My Name is Ava. What is a Plastic Guitar?

November 21, 2007

Maybe it was that I had absolutely no musical ability. Maybe it was that my real guitar was sitting at the bottom of my closet gathering dust. But when I threw the strap of the small electronic guitar of Guitar Hero III around my neck for the first time, I felt extremely awkward.

I couldn’t resist but to try a few air-guitar moves while the game was loading, which did not work out so well. I began scrolling through a few easy songs. Unable to choose one, I closed my eyes and picked one at random. When I opened them again, my scantily clad bubblegum-pink-haired character was in front of a large audience, and a series of  multi-colored dots were flying down the screen.

A few seconds after staring at the screen blankly, I came to the realization that this was a less active, guitar-shaped DDR game. I began to push the colored buttons to match the notes on the screen.

After a while I noticed that instead of the sweet, sweet music of rock and roll, all I was hearing were out-of-tune guitar notes. Next thing I knew, I was virtually booed off the stage (a traumatic experience which no one should ever have to go through) and had no idea why.

Instead of dumping this guitar in the closet with the other one, I decided not to give up on the game completely and invited a couple of friends over to see if they could figure it out for me. As soon as they started playing I saw a little black “strum” bar on the guitar that simulates strumming the guitar (onscreen directions popped up that I had missed the last time); the bar had to be hit simultaneously with the colored buttons.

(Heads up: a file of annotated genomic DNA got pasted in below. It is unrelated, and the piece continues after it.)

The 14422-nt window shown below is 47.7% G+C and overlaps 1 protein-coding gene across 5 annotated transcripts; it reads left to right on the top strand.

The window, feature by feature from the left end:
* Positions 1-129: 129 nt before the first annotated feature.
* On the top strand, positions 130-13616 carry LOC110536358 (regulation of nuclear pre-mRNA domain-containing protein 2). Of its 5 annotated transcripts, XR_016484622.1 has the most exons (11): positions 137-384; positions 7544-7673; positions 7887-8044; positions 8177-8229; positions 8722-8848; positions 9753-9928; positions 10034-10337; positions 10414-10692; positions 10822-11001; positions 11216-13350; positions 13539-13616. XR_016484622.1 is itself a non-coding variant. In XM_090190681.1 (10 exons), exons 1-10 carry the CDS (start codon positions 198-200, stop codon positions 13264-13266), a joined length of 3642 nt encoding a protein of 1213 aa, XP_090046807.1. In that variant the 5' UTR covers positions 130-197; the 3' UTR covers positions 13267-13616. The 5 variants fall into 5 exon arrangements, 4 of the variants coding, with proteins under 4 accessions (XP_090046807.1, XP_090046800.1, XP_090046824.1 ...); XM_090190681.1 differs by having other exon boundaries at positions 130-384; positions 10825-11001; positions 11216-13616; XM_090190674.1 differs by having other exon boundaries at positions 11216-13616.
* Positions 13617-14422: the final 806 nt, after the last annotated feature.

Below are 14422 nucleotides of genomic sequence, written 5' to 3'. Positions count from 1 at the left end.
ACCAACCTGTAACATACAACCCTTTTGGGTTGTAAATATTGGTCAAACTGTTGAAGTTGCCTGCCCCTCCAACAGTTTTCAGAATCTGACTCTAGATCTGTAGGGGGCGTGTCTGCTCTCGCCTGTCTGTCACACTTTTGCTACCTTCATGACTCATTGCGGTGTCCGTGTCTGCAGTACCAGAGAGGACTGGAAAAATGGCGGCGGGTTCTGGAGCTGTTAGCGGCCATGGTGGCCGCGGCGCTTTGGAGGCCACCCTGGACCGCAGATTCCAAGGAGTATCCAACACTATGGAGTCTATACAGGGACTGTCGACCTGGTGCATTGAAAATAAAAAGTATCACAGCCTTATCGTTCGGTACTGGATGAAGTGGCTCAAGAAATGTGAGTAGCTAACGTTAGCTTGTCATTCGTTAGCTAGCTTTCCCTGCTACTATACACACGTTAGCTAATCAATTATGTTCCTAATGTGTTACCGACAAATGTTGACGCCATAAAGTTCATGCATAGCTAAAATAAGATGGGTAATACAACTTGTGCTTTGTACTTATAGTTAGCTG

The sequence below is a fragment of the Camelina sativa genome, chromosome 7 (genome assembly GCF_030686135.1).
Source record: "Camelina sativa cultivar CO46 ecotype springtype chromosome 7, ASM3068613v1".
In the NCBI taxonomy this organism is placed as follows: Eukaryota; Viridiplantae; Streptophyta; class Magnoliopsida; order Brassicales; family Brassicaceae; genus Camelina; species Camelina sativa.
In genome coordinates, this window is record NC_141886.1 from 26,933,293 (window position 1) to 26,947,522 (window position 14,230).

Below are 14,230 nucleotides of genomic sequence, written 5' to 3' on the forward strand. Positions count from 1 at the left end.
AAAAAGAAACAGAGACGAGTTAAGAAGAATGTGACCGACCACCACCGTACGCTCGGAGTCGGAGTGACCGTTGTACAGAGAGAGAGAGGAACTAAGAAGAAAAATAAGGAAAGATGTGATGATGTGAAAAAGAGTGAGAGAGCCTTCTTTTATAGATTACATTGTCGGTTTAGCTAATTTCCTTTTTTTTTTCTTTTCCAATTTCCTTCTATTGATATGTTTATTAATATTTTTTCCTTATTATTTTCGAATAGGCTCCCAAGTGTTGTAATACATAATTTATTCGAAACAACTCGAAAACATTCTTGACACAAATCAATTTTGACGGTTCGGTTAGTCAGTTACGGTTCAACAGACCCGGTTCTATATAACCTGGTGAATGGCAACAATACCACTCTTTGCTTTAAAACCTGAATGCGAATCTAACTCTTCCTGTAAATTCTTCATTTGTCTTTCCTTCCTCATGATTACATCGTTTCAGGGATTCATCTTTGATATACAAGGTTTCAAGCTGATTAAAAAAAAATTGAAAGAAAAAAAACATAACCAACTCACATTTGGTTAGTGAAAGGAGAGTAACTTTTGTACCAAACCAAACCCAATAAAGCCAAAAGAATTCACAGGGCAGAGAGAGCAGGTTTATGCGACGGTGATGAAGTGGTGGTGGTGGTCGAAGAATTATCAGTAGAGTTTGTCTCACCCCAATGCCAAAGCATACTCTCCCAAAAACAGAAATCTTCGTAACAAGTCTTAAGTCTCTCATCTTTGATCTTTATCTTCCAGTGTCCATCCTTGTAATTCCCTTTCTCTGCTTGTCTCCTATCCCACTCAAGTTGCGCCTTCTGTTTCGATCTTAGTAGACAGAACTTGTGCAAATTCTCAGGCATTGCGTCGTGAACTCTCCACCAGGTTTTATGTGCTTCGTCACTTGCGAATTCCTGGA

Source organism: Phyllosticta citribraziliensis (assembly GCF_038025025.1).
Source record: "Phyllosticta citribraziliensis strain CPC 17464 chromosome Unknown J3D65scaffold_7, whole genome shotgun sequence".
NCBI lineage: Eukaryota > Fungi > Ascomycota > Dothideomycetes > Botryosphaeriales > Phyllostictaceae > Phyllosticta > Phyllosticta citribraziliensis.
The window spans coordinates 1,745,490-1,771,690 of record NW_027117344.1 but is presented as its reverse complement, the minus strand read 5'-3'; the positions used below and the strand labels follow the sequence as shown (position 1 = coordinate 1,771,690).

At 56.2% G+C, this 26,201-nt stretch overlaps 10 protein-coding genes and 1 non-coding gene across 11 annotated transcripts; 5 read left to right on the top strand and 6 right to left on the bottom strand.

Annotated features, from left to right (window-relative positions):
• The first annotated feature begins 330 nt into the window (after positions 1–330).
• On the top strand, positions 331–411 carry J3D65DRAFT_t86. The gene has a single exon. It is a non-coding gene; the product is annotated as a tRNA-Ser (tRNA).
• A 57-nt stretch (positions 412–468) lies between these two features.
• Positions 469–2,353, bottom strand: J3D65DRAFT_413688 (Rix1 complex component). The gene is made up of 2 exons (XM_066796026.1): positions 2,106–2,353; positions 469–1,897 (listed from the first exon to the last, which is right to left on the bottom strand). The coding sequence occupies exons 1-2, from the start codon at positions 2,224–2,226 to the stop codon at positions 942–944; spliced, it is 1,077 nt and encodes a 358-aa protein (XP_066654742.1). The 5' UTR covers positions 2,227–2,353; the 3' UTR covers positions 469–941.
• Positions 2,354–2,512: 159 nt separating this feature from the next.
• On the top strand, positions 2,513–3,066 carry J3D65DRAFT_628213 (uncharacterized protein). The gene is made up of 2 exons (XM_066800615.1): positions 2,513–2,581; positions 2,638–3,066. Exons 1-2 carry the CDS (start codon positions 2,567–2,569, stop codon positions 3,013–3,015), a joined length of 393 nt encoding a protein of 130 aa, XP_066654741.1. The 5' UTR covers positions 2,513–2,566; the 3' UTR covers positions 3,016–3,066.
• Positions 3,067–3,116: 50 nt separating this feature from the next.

Soon enough, my friends, who also had never played Guitar Hero before, and I could complete a song and not fail. Playing songs with familiar tunes made it that much easier to find the rhythm and beat of and consequently the right “notes.”

Sadly, the game began to lose its entertainment value once we heard the same songs that everyone liked over and over again, so we started to experiment with different songs and different types of game play. That’s when we found the Battle Mode where two players could face off against one another while throwing attacks (such as broken strings) at the other player. From then on out, it was no longer friends playing a video game together. It was an all out war to see who literally rocked and who did not. Friendships were lost that day and enemies gained.

By the time everyone had left (some in tears), I had seen something that I hadn’t since my Pac-Man playing days. A simple, fun game that wasn’t only for those people that spend all day behind a controller, but also people who just wanted to have a little fun with a guitar (or picking up what is left of their musical dreams). Guitar Hero III is a game worth buying for a good time to have by themselves or with others.

Leave a Comment

The Talon • Copyright 2020 • FLEX WordPress Theme by SNOLog in